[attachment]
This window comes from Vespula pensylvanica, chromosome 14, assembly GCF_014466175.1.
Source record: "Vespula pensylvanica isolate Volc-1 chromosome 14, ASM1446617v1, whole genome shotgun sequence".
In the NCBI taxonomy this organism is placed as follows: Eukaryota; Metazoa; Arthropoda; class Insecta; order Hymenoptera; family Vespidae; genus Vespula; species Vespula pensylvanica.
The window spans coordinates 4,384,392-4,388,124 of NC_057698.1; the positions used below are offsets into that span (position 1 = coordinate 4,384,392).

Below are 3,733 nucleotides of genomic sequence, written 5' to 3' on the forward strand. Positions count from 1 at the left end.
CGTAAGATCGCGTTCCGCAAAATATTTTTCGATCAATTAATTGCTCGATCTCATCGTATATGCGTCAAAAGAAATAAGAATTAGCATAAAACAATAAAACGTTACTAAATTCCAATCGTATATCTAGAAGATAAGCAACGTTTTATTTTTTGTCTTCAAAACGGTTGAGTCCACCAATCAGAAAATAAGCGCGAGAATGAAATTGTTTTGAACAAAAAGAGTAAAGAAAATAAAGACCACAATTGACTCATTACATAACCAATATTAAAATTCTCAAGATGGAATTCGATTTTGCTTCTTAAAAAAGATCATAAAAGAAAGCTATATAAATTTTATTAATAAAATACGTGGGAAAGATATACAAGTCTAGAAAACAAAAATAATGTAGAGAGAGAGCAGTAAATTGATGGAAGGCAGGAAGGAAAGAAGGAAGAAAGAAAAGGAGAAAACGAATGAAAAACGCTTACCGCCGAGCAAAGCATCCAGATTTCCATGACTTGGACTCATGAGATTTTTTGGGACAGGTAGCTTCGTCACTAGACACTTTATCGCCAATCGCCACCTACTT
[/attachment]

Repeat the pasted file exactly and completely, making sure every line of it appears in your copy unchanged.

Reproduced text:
This window comes from Vespula pensylvanica, chromosome 14, assembly GCF_014466175.1.
Source record: "Vespula pensylvanica isolate Volc-1 chromosome 14, ASM1446617v1, whole genome shotgun sequence".
In the NCBI taxonomy this organism is placed as follows: Eukaryota; Metazoa; Arthropoda; class Insecta; order Hymenoptera; family Vespidae; genus Vespula; species Vespula pensylvanica.
The window spans coordinates 4,384,392-4,388,124 of NC_057698.1; the positions used below are offsets into that span (position 1 = coordinate 4,384,392).

Below are 3,733 nucleotides of genomic sequence, written 5' to 3' on the forward strand. Positions count from 1 at the left end.
CGTAAGATCGCGTTCCGCAAAATATTTTTCGATCAATTAATTGCTCGATCTCATCGTATATGCGTCAAAAGAAATAAGAATTAGCATAAAACAATAAAACGTTACTAAATTCCAATCGTATATCTAGAAGATAAGCAACGTTTTATTTTTTGTCTTCAAAACGGTTGAGTCCACCAATCAGAAAATAAGCGCGAGAATGAAATTGTTTTGAACAAAAAGAGTAAAGAAAATAAAGACCACAATTGACTCATTACATAACCAATATTAAAATTCTCAAGATGGAATTCGATTTTGCTTCTTAAAAAAGATCATAAAAGAAAGCTATATAAATTTTATTAATAAAATACGTGGGAAAGATATACAAGTCTAGAAAACAAAAATAATGTAGAGAGAGAGCAGTAAATTGATGGAAGGCAGGAAGGAAAGAAGGAAGAAAGAAAAGGAGAAAACGAATGAAAAACGCTTACCGCCGAGCAAAGCATCCAGATTTCCATGACTTGGACTCATGAGATTTTTTGGGACAGGTAGCTTCGTCACTAGACACTTTATCGCCAATCGCCACCTACTT